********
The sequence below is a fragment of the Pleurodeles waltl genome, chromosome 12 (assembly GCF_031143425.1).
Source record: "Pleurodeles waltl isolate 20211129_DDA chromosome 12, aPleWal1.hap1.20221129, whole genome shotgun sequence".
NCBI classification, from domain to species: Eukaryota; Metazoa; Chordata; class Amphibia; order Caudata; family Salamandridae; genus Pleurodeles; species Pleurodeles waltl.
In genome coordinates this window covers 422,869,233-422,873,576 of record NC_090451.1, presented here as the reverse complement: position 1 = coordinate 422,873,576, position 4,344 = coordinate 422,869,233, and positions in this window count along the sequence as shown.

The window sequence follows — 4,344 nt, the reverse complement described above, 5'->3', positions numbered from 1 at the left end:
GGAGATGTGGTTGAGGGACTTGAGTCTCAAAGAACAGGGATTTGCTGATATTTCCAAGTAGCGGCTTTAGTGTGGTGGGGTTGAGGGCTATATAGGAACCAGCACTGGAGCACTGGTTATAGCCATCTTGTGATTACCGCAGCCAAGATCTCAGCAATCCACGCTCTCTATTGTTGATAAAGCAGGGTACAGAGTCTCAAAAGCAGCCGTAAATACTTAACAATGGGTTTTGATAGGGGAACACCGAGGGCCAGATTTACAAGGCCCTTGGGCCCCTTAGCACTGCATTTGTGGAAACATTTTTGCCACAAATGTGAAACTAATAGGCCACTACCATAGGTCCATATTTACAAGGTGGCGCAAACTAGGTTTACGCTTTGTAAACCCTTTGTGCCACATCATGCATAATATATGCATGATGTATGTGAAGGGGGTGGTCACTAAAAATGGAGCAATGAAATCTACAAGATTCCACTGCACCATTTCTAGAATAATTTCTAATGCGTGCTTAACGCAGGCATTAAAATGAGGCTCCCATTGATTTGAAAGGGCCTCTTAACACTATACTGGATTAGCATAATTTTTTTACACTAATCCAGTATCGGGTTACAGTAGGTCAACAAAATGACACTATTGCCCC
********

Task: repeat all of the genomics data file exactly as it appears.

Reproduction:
The sequence below is a fragment of the Pleurodeles waltl genome, chromosome 12 (assembly GCF_031143425.1).
Source record: "Pleurodeles waltl isolate 20211129_DDA chromosome 12, aPleWal1.hap1.20221129, whole genome shotgun sequence".
NCBI classification, from domain to species: Eukaryota; Metazoa; Chordata; class Amphibia; order Caudata; family Salamandridae; genus Pleurodeles; species Pleurodeles waltl.
In genome coordinates this window covers 422,869,233-422,873,576 of record NC_090451.1, presented here as the reverse complement: position 1 = coordinate 422,873,576, position 4,344 = coordinate 422,869,233, and positions in this window count along the sequence as shown.

The window sequence follows — 4,344 nt, the reverse complement described above, 5'->3', positions numbered from 1 at the left end:
GGAGATGTGGTTGAGGGACTTGAGTCTCAAAGAACAGGGATTTGCTGATATTTCCAAGTAGCGGCTTTAGTGTGGTGGGGTTGAGGGCTATATAGGAACCAGCACTGGAGCACTGGTTATAGCCATCTTGTGATTACCGCAGCCAAGATCTCAGCAATCCACGCTCTCTATTGTTGATAAAGCAGGGTACAGAGTCTCAAAAGCAGCCGTAAATACTTAACAATGGGTTTTGATAGGGGAACACCGAGGGCCAGATTTACAAGGCCCTTGGGCCCCTTAGCACTGCATTTGTGGAAACATTTTTGCCACAAATGTGAAACTAATAGGCCACTACCATAGGTCCATATTTACAAGGTGGCGCAAACTAGGTTTACGCTTTGTAAACCCTTTGTGCCACATCATGCATAATATATGCATGATGTATGTGAAGGGGGTGGTCACTAAAAATGGAGCAATGAAATCTACAAGATTCCACTGCACCATTTCTAGAATAATTTCTAATGCGTGCTTAACGCAGGCATTAAAATGAGGCTCCCATTGATTTGAAAGGGCCTCTTAACACTATACTGGATTAGCATAATTTTTTTACACTAATCCAGTATCGGGTTACAGTAGGTCAACAAAATGACACTATTGCCCC